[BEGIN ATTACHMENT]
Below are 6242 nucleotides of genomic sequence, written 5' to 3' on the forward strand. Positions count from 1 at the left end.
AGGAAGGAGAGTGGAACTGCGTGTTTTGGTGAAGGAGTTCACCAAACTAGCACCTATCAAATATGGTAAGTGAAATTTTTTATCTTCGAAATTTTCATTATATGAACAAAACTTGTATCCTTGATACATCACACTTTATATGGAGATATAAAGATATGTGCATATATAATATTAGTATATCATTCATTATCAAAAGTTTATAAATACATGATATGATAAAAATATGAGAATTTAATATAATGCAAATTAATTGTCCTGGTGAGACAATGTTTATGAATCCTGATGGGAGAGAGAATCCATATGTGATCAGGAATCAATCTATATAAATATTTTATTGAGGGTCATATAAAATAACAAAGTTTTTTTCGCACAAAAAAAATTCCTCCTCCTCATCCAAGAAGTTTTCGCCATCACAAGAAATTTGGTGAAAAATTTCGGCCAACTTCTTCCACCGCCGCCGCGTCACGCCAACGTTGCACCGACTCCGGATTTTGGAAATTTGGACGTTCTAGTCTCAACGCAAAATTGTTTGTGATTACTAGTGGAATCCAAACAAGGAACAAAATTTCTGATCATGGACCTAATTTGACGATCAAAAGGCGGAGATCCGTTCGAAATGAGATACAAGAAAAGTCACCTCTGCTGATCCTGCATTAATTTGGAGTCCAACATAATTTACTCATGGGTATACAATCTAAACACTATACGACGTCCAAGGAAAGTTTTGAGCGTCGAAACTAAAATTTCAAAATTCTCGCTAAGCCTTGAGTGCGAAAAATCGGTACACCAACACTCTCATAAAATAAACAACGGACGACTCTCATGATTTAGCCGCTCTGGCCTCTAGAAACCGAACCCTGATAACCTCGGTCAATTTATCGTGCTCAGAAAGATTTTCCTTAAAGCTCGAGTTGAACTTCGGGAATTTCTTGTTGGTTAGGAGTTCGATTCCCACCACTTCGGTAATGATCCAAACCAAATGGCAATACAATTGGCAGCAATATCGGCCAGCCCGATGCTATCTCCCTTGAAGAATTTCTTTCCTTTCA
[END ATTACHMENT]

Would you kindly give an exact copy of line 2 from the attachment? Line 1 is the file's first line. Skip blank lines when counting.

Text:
AGGAAGGAGAGTGGAACTGCGTGTTTTGGTGAAGGAGTTCACCAAACTAGCACCTATCAAATATGGTAAGTGAAATTTTTTATCTTCGAAATTTTCATTATATGAACAAAACTTGTATCCTTGATACATCACACTTTATATGGAGATATAAAGATATGTGCATATATAATATTAGTATATCATTCATTATCAAAAGTTTATAAATACATGATATGATAAAAATATGAGAATTTAATATAATGCAAATTAATTGTCCTGGTGAGACAATGTTTATGAATCCTGATGGGAGAGAGAATCCATATGTGATCAGGAATCAATCTATATAAATATTTTATTGAGGGTCATATAAAATAACAAAGTTTTTTTCGCACAAAAAAAATTCCTCCTCCTCATCCAAGAAGTTTTCGCCATCACAAGAAATTTGGTGAAAAATTTCGGCCAACTTCTTCCACCGCCGCCGCGTCACGCCAACGTTGCACCGACTCCGGATTTTGGAAATTTGGACGTTCTAGTCTCAACGCAAAATTGTTTGTGATTACTAGTGGAATCCAAACAAGGAACAAAATTTCTGATCATGGACCTAATTTGACGATCAAAAGGCGGAGATCCGTTCGAAATGAGATACAAGAAAAGTCACCTCTGCTGATCCTGCATTAATTTGGAGTCCAACATAATTTACTCATGGGTATACAATCTAAACACTATACGACGTCCAAGGAAAGTTTTGAGCGTCGAAACTAAAATTTCAAAATTCTCGCTAAGCCTTGAGTGCGAAAAATCGGTACACCAACACTCTCATAAAATAAACAACGGACGACTCTCATGATTTAGCCGCTCTGGCCTCTAGAAACCGAACCCTGATAACCTCGGTCAATTTATCGTGCTCAGAAAGATTTTCCTTAAAGCTCGAGTTGAACTTCGGGAATTTCTTGTTGGTTAGGAGTTCGATTCCCACCACTTCGGTAATGATCCAAACCAAATGGCAATACAATTGGCAGCAATATCGGCCAGCCCGATGCTATCTCCCTTGAAGAATTTCTTTCCTTTCA